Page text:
Facebook has announced a new partnership with market analytics firm Datalogix, designed to measure how often Facebook’s 1 billion users see a product advertised on the social site, then complete the purchase in a real-world retail store. How do they plan to do this? By tracking the purchases of more than 100 million households at 1,200 brick-and-mortar retailers.
Facebook assures privacy watchdogs the user data will be anonymized via encryption and that no personal user information will be shared with Datalogix. However, privacy experts at the Electronic Privacy Information Center (EPIC) and the Center for Digital Democracy (CDD) aren’t convinced; they’re already fired off a letter asking the FTC to investigate.
Jeff Chester, executive director of the CDD, explained their concerns to CNET:
In light of the recent consent order with Facebook, which resulted from the complaint brought by EPIC and other consumer privacy groups, it is critically important for the FTC to look closely at this proposal and to determine whether the company is complying with the terms of the settlement. Under terms of that settlement, which was finalized last month, Facebook agreed to obtain users’ “express consent” before sharing any information that exists outside the auspices of its privacy settings and to provide users with “clear and prominent notice” anytime their information is shared. I believe the FTC should be investigating all this as part of its review under the consent decree.
Facebook’s Brad Smallwood, head of measurement and insights, responded to their concerns – sort of. He published a post on the Facebook blog Monday, reiterating the benefits of the program as well as Facebook’s goals. He said, in part:
Since the early days of digital advertising, online marketing has been focused on optimizing ad campaigns for the click. But while clicks are an effective way to measure campaigns designed to drive traffic and fulfill direct response goals, increasingly, research from firms like Nielsen suggest that clicks aren’t the right metric for the broader set of marketing objectives beyond direct response. So how can marketers with goals like driving in-store purchase or branding objectives – those similar to TV – build and measure their campaigns?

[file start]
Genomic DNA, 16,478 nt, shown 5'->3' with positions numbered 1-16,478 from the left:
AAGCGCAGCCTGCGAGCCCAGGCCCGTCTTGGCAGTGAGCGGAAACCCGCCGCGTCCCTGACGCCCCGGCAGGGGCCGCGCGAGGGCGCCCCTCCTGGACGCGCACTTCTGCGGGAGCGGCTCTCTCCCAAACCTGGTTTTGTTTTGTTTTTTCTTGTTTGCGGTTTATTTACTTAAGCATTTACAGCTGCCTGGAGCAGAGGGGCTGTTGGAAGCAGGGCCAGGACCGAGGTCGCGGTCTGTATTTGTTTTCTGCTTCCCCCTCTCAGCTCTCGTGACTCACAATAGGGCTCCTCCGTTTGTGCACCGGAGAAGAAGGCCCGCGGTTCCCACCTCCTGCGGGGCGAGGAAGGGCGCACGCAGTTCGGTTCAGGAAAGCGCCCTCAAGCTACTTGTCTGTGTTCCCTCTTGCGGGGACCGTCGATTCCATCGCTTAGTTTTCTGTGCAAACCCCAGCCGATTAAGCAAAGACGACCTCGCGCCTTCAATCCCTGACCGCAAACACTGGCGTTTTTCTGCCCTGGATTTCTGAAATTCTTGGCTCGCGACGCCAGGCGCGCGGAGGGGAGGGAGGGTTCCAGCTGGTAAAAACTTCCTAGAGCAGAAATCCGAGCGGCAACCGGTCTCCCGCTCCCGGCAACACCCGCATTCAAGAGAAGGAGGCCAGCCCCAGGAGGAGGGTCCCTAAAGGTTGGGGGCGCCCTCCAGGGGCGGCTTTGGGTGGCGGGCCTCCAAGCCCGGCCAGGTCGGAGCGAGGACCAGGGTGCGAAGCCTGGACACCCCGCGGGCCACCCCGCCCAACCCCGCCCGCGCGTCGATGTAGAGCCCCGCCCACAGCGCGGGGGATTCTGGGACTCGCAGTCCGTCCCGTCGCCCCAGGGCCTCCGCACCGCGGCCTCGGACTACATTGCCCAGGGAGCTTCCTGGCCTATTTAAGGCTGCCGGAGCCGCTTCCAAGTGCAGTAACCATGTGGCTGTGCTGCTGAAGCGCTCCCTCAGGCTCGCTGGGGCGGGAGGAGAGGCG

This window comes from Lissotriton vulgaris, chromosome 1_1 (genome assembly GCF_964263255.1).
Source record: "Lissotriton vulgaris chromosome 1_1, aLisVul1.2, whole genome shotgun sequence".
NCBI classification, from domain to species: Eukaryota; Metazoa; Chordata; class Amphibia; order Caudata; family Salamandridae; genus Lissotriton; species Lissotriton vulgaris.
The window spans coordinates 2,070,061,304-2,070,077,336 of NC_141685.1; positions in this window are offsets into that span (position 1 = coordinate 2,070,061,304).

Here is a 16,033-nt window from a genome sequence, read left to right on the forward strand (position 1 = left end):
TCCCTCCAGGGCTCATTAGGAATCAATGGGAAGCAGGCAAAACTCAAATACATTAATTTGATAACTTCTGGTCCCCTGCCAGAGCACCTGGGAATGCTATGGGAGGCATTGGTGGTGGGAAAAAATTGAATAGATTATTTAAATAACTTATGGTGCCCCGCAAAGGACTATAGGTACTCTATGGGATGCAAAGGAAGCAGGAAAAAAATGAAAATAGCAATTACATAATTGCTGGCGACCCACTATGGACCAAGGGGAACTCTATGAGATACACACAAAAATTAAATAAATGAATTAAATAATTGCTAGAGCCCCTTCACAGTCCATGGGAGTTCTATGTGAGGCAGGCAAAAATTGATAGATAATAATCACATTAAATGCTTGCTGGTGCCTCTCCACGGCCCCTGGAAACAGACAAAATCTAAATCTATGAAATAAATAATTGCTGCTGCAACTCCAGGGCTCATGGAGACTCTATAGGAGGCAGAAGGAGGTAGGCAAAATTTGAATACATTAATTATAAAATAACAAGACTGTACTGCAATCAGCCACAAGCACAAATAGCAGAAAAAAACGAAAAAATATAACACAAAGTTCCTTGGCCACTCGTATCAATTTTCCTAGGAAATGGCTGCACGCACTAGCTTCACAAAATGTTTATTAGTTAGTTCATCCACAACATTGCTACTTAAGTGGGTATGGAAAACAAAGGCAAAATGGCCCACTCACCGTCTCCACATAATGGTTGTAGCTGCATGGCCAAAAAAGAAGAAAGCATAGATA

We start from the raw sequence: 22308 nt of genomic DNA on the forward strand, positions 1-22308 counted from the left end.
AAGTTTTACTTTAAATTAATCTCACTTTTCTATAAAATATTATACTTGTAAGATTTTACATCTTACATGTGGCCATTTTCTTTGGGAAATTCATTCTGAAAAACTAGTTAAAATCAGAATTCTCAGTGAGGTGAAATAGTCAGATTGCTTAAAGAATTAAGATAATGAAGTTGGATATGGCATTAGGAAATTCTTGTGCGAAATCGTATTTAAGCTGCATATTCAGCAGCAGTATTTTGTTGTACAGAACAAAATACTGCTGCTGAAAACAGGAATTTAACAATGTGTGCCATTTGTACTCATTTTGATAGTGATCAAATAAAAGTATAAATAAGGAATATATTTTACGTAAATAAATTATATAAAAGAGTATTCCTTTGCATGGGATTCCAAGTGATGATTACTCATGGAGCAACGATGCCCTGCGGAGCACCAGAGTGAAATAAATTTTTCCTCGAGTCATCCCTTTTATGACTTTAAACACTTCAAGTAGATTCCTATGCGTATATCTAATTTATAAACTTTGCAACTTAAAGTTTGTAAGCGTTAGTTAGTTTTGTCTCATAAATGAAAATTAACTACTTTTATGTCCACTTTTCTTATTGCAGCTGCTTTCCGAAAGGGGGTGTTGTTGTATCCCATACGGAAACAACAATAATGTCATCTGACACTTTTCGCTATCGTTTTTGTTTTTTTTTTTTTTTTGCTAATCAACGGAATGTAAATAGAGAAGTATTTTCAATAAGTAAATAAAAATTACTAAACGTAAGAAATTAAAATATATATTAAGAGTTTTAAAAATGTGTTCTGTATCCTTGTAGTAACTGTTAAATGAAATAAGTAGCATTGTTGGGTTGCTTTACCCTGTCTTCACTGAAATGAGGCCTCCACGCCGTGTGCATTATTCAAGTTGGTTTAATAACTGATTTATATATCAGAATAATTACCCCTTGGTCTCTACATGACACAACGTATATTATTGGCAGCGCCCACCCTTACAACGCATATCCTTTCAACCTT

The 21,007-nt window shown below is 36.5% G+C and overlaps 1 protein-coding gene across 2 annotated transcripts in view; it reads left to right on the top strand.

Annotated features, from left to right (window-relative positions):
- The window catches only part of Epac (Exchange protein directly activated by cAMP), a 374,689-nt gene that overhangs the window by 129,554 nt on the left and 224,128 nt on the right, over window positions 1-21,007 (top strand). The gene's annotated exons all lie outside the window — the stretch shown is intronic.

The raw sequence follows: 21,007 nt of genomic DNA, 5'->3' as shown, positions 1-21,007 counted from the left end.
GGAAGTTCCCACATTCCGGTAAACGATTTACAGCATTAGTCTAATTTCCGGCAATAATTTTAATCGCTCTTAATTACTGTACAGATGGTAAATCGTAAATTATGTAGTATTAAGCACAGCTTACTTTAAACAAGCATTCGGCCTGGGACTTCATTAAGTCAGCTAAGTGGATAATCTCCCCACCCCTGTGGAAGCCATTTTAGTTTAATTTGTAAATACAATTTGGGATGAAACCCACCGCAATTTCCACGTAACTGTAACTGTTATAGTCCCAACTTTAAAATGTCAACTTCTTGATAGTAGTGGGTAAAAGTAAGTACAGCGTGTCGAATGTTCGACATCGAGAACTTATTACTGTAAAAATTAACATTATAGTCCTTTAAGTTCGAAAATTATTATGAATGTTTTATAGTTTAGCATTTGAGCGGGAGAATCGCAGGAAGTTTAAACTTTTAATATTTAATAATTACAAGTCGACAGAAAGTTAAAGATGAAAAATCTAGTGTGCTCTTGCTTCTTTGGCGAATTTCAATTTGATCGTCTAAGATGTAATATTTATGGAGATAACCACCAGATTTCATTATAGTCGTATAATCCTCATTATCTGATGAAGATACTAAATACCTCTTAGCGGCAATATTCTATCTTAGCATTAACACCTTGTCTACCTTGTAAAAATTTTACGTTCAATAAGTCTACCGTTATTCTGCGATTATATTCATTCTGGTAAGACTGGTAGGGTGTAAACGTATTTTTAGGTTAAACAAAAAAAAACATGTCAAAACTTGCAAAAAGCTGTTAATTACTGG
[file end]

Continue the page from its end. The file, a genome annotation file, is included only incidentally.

“Products like Nielsen Online Campaign Ratings measurement solution can help brands optimize for reach and effective frequency for their digital campaigns, and Datalogix’s new tool can measure real return on investment by connecting those brand digital ad exposures to in-store sales. This is something that has never been done before at this scale.”
The Electronic Freedom Foundation isn’t buying the feel-good benefits for advertisers as justification for the potential loss of consumer privacy. In “A Deep Dive into Facebook and Datalogix: What’s Actually Getting Shared and How You Can Opt Out”, they explain how loyalty programs are the backbone of Datalogix’s advertising metrics program:
“These loyalty card programs have long been criticized by consumer advocates, who point out that they create a long data trail of our everyday purchases. Concern over these cards spurred the creation of advocacy group Consumers Against Supermarket Privacy Invasion and Numbering (C.A.S.P.I.A.N.), which argues that grocery stores falsely inflate prices for those not participating in the programs and that the programs themselves are expensive to run.
“We were also initially concerned that Facebook could test a number of small, overlapping data sets to hone in on individual user behaviors. We raised this concern with Facebook, and Facebook responded that, due to the large sample sizes that were being tested, it would be impossible to figure out whether a specific individual bought a specific item. Apparently Facebook also sent in a privacy and security auditor to assess this issue, and was satisfied with the results.
So how can consumers opt out of the program? Go to the Datalogix Privacy page and scroll down (wayyy down) until you see the “Choice” section. The link in the top paragraph will only opt users out of cookies. Read to the last sentence in the Choice section and click on the link in the sentence, “If you wish to opt out of all Datalogix-enabled advertising & analytic products, click here.”
Fill out the form to opt out of the program, which should prevent Datalogix from including your information in the hashed data they provide to Facebook.